greek folds in

It follows that if natural phenomena are really organized by equations expressing curved lines, or folds, that our understanding of them will also be affected.  This is argued most spectacularly in the discussion on perception.  The perceiving subject occupies a position on a curved line.  This is clearly indicated in the diagram below.  It is the curved line that provides us with what Deleuze's was to call 'percepts'.

Leibniz also describes the upper floors of the monad in terms of the projection of sensory data onto folds in the soul or in consciousness ( the diagram below is from Deleuze's book on the fold p.4) .  In other words, consciousness also operates by a process of folding and unfolding, connecting things, and also explicating particular folds such as concepts. The implications are unfolded in subsequent reflection: this is analysis and explanation in the 17th century, quite unlike anything empirical like sociologists do.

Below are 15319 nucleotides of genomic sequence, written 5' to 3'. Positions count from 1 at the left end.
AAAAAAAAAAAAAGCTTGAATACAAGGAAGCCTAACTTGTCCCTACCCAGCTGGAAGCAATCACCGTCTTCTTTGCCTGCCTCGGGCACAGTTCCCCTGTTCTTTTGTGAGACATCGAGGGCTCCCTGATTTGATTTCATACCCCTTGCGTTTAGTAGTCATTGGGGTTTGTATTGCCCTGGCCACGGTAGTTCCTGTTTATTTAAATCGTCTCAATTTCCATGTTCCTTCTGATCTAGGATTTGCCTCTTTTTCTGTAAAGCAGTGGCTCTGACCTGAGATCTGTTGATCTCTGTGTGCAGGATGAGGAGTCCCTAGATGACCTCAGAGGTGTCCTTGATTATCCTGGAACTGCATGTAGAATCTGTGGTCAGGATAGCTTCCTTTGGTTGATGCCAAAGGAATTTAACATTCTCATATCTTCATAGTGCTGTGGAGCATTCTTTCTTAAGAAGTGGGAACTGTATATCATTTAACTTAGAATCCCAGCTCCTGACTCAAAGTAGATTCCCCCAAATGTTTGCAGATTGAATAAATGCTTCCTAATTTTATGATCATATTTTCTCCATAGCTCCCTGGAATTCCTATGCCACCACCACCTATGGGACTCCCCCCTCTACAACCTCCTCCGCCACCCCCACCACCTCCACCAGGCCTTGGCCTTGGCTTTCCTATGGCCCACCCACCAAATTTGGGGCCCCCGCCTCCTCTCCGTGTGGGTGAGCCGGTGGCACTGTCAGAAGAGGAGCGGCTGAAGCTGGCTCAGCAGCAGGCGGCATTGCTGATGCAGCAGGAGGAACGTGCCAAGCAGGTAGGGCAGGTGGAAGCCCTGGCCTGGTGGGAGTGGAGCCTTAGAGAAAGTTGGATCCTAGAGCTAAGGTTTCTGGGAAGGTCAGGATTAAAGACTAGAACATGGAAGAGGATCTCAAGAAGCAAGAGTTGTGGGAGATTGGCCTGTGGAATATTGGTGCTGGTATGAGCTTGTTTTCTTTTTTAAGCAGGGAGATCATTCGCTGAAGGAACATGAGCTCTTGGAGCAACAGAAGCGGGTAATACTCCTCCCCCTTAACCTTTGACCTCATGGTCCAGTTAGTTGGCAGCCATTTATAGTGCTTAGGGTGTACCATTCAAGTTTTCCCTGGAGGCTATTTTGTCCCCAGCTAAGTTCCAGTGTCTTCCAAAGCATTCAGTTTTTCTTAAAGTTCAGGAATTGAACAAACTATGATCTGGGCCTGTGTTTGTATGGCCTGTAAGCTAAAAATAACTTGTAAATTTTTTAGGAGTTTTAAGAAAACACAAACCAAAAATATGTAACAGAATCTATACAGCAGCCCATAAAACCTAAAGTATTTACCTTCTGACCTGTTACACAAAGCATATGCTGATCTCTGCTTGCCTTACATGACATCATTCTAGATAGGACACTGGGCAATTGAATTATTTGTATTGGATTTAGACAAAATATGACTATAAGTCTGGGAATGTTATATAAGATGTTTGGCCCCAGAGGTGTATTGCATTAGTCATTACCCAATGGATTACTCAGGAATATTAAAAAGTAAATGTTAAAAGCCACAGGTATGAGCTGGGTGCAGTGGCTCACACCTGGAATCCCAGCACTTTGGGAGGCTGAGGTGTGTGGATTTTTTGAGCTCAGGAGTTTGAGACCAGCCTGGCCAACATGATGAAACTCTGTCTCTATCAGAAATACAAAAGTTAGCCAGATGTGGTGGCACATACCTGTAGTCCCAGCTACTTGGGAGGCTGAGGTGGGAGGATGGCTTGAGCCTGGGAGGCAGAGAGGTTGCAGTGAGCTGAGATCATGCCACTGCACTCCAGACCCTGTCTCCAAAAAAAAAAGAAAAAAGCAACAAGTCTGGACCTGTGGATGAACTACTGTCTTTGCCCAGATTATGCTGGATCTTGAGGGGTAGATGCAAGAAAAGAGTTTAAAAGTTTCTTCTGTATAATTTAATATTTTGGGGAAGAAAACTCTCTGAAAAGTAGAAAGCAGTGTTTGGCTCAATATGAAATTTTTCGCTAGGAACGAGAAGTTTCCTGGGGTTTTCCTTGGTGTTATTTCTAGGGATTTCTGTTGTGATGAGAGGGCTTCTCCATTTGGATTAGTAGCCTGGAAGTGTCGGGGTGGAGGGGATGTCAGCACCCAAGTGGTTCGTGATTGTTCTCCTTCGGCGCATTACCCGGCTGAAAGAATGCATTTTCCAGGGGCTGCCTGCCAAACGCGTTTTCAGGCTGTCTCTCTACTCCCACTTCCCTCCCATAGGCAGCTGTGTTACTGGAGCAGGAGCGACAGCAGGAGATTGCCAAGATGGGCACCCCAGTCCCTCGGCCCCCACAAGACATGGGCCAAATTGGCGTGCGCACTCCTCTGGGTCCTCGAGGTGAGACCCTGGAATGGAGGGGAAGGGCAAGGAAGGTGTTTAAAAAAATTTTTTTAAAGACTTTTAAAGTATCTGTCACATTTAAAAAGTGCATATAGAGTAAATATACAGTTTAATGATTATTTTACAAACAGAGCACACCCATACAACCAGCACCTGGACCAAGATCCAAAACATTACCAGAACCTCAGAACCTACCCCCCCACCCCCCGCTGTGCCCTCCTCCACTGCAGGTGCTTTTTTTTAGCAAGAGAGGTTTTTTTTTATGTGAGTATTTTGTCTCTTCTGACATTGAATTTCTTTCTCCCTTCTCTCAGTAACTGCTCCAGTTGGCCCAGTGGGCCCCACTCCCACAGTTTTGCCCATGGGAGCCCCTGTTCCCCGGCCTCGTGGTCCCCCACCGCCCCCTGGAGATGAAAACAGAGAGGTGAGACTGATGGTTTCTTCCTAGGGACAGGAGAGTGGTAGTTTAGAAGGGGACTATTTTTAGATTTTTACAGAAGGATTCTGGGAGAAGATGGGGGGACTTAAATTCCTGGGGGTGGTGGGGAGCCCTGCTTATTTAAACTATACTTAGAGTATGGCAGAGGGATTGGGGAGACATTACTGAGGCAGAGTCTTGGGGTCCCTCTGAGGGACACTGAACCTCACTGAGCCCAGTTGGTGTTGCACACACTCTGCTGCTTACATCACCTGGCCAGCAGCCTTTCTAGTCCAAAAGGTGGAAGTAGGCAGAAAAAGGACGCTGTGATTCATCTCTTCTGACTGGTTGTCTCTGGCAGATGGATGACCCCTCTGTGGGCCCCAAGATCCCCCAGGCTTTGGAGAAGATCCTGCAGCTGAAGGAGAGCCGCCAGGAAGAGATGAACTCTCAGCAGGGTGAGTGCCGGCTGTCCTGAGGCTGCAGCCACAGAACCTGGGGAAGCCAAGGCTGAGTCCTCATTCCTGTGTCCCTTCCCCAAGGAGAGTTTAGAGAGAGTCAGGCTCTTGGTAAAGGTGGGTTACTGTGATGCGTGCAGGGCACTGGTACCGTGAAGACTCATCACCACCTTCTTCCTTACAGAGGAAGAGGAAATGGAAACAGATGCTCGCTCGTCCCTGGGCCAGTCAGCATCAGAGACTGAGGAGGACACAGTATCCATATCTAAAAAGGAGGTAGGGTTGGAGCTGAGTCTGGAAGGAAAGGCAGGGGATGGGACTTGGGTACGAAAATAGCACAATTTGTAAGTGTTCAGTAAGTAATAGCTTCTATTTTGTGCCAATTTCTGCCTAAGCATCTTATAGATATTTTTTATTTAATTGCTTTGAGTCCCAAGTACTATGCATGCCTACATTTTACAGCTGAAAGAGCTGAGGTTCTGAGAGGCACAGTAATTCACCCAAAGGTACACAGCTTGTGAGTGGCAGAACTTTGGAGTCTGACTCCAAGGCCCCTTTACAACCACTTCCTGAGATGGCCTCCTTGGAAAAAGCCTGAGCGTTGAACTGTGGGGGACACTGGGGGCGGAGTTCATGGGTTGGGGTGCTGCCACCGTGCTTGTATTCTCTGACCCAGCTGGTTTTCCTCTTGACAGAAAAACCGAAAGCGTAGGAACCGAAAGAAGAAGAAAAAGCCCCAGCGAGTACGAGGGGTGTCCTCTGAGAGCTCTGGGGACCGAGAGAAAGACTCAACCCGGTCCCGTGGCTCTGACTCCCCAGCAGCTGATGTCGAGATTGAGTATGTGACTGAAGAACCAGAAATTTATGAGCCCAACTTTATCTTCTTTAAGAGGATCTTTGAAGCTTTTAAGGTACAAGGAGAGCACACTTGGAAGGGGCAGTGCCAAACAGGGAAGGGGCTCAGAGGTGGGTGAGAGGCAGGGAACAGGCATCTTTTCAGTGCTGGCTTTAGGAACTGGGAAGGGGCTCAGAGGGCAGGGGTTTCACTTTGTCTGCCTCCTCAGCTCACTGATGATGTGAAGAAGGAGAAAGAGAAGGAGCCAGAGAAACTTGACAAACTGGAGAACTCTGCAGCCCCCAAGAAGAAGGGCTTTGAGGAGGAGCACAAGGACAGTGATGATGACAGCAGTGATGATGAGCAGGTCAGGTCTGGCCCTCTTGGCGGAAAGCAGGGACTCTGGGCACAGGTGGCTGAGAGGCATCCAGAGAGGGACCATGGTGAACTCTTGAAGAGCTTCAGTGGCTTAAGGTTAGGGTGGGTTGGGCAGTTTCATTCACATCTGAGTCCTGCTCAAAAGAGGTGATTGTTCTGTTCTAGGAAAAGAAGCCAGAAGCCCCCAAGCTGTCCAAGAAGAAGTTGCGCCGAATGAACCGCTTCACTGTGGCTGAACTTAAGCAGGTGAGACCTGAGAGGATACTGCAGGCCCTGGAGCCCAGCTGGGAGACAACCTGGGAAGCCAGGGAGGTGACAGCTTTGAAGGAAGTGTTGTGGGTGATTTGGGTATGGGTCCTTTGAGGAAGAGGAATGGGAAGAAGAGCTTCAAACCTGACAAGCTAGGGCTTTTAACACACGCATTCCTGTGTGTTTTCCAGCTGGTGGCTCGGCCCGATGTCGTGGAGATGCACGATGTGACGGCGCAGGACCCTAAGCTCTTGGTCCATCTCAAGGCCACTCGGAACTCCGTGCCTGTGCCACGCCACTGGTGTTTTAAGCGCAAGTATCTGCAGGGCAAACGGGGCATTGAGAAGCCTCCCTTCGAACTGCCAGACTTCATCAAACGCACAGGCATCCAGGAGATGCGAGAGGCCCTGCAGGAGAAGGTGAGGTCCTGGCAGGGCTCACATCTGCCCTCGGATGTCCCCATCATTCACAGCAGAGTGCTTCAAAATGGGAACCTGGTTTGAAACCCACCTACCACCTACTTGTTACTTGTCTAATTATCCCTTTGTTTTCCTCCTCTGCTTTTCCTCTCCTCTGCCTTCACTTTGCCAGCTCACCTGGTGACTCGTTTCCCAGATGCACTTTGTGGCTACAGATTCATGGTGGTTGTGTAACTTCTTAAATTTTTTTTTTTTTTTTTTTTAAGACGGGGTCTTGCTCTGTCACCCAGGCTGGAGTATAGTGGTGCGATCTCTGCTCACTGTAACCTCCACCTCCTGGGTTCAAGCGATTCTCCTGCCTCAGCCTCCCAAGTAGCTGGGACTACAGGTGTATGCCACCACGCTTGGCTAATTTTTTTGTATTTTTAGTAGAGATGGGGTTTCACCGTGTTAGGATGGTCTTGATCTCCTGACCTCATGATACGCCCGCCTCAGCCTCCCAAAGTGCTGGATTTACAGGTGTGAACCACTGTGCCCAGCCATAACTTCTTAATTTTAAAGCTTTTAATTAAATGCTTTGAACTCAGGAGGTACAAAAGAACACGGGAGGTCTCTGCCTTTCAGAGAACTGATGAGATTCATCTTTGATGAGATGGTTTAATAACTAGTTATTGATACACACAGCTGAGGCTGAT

A particularly interesting case arises when a concave curve provides us with a particular enclosure of reality.  This is what Deleuze uses to explain Foucault's conception of subjectivity, as in the diagram below.  Here, the concave curve or fold is turned into something like a hem, by the actions of social institutions which prioritize particular forms of closure.

We also have a diagram illustrating the use of the fold to explain the problem of subjectivity in Foucault (see Deleuze's book on Foucault),and maybe in Deleuze too. Here is the diagram:

foucault on

Note that the fold in the middle is closed off at the top. It is like a hem ( and Deleuze says Mrs Deleuze though of this).What is insied is expereinced as subjective, personal, ourr individualthoughts and expereinces,but the whole thing is really an enclosed chunk of hte outsiode world allalong. It is constrained by social strat ( things like class andpiwer sysrtems) oneither side. It ispossivle to adopt a stategic approach to the outrside world through what Foucualt calls strategies,garabbing elementsor atoms of the outside worlk ( biutnot,tgypoically ists structure or ontology). The heavy baclk shading that close ofthe hem represnets the role of social institutions,including language and culture,  which make llife manageable for us by shuttingout a lot of the complexity of hte world